But to bring your political injustice and how it ties to your social injustice, I think political injustice, in your context, is when you live in the country, or in the context, that you cannot make a free decision. You cannot meet people that you want, you cannot assemble. You cannot participate in movements, you cannot choose a party or you thinking, you have to follow. Freedom of speech, there is absolutely not. Freedom of movement, there is not. So it starts to affect your social rights because you cannot make decision you cannot study, in my case I could not study. Also it ties to economic injustice, because the way that they tied it I could not go to school and I could not work, which is discrimination. I couldn't have food. Also they did, in the communist system, when they decide that you are guilty of something, then the whole family is guilty. So then my parents, they started to like, limit the ratios and my sister had problems, she was in medical school already. So it's a very odd system, to get to the individual.

It [poland] did affect in a way. You know we talk about refugees a lot. But if you experience political injustice that leads to social and then economical, it really limits you possibility of life. Then the only other way out is only out. So you leave your family behind, you go to another place, you learn the language. You always have to prove that you're worth it, whatever it is, you are always put on spot, and you always will have accent. As you grow up, you realize that you don't see your family.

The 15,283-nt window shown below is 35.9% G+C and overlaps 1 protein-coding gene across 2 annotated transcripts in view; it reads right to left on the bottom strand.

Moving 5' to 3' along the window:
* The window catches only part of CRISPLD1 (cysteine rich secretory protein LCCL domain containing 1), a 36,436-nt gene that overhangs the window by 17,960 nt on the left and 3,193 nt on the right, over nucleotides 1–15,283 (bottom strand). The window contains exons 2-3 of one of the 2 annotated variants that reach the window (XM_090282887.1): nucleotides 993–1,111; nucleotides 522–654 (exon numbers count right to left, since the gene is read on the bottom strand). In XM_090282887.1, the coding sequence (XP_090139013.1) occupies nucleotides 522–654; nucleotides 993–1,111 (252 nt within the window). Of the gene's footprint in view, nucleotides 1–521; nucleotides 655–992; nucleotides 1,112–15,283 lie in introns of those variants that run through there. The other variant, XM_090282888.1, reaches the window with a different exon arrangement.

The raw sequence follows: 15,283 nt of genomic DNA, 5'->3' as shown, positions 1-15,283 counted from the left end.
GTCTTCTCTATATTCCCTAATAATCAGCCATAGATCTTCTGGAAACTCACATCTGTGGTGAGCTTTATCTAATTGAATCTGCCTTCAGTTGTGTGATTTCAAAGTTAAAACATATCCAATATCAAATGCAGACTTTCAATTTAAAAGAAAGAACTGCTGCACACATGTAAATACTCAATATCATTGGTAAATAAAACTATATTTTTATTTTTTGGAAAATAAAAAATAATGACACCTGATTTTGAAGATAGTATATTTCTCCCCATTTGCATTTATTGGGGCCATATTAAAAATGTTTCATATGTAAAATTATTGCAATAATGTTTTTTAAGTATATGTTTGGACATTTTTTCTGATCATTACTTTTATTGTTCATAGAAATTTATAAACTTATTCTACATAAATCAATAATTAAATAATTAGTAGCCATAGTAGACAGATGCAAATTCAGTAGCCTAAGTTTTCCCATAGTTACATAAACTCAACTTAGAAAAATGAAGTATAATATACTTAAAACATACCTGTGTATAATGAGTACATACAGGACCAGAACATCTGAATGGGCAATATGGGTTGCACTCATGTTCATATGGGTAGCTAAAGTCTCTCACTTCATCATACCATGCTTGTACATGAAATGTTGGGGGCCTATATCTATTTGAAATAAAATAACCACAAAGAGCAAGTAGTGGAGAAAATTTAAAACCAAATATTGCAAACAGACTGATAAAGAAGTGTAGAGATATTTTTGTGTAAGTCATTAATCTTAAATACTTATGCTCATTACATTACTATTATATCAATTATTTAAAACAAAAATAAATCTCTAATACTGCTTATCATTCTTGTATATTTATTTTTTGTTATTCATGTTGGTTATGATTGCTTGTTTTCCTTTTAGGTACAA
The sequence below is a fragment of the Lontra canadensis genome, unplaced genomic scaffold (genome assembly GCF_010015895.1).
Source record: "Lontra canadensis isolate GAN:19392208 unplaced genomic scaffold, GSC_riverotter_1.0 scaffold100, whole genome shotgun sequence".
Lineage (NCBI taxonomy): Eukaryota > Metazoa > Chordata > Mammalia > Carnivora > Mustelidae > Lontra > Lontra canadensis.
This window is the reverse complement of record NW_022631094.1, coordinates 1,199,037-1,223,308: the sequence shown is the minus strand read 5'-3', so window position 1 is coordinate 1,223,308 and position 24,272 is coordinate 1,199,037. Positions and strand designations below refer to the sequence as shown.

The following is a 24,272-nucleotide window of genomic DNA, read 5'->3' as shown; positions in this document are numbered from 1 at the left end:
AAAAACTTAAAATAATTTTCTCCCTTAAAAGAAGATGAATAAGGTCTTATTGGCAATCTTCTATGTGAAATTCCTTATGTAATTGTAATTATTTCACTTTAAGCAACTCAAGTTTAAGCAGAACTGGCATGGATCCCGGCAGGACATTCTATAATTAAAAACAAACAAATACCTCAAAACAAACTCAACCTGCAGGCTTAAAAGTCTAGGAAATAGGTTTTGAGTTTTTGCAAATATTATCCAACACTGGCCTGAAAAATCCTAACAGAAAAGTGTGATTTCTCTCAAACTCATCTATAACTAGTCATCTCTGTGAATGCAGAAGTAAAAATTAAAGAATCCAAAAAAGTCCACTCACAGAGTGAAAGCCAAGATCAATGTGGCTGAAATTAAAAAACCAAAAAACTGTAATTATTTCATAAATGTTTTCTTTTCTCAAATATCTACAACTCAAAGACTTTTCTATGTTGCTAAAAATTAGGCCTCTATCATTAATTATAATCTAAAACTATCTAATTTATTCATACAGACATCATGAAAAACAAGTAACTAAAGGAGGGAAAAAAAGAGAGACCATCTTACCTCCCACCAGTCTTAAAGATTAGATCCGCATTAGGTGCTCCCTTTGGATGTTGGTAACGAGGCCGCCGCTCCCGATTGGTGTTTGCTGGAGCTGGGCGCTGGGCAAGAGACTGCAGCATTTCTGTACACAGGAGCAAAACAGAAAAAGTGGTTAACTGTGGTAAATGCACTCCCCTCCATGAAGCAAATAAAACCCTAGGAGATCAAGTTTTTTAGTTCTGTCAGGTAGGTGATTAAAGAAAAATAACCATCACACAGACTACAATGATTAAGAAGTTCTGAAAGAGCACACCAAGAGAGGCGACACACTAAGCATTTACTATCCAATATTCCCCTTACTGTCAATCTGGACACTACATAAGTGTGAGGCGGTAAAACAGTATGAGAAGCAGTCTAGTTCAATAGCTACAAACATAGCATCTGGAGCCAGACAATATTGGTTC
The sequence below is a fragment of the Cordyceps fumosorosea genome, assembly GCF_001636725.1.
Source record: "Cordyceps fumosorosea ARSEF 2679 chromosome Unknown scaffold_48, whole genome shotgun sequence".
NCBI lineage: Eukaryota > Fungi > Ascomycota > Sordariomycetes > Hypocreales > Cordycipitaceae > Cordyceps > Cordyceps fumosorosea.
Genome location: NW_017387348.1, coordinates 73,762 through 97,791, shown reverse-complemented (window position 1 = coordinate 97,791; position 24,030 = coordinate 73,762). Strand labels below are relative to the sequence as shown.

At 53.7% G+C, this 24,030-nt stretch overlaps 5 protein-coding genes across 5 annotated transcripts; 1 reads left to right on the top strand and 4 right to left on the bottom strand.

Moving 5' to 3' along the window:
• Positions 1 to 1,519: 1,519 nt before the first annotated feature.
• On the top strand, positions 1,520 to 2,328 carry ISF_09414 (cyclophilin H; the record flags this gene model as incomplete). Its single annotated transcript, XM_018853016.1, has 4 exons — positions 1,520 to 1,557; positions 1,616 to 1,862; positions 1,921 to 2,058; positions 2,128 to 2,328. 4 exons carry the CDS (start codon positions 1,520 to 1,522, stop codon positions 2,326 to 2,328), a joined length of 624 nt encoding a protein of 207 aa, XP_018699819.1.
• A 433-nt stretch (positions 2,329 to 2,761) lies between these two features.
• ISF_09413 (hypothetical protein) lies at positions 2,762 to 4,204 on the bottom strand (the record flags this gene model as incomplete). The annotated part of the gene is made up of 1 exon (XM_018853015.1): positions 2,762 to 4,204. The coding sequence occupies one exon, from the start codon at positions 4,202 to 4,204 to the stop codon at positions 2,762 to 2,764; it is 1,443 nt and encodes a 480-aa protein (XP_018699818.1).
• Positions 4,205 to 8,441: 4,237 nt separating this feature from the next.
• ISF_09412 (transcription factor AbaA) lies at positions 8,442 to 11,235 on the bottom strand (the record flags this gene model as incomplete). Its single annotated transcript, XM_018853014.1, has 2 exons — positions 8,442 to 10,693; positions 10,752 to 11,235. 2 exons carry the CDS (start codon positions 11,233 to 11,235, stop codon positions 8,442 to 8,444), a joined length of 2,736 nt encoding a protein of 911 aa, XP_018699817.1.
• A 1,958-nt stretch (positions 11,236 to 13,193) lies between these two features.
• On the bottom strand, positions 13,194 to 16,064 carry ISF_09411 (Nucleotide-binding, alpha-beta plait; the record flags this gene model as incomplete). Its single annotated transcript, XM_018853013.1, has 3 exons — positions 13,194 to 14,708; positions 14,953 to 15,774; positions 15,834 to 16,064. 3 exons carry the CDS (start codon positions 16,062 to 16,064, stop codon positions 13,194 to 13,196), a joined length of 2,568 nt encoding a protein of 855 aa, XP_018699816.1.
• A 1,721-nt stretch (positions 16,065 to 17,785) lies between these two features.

I did not see by family since eighty two, and I couldn't go back till eighty nine. Because they gave me just one way passport. That another thing they didn't tell me when I went for a month. So only I came because all this, the communism, it all collapsed with the Soviet Union collapse in eighty nine. So then they opened the borders. So people started to come back, and it's actually a really nice place now.

Well we could chat about what is now twenty, thirty years after, when all, when this country turns so well and Poland is really nice place now. They had so many new companies coming, new universities, student exchange, it really bloomed. It's a pleasure. But it's very important thing to keep it and to realize that it's not always forever. Because when you look now in those east countries and see Putin and what he does with Ukraine, that wanted to join Poland and all those communities. It never happened and it still cost them so many lives and it's still going on. I think it's important just to cherish that. And to know that there are people all the time that still don't have those freedoms.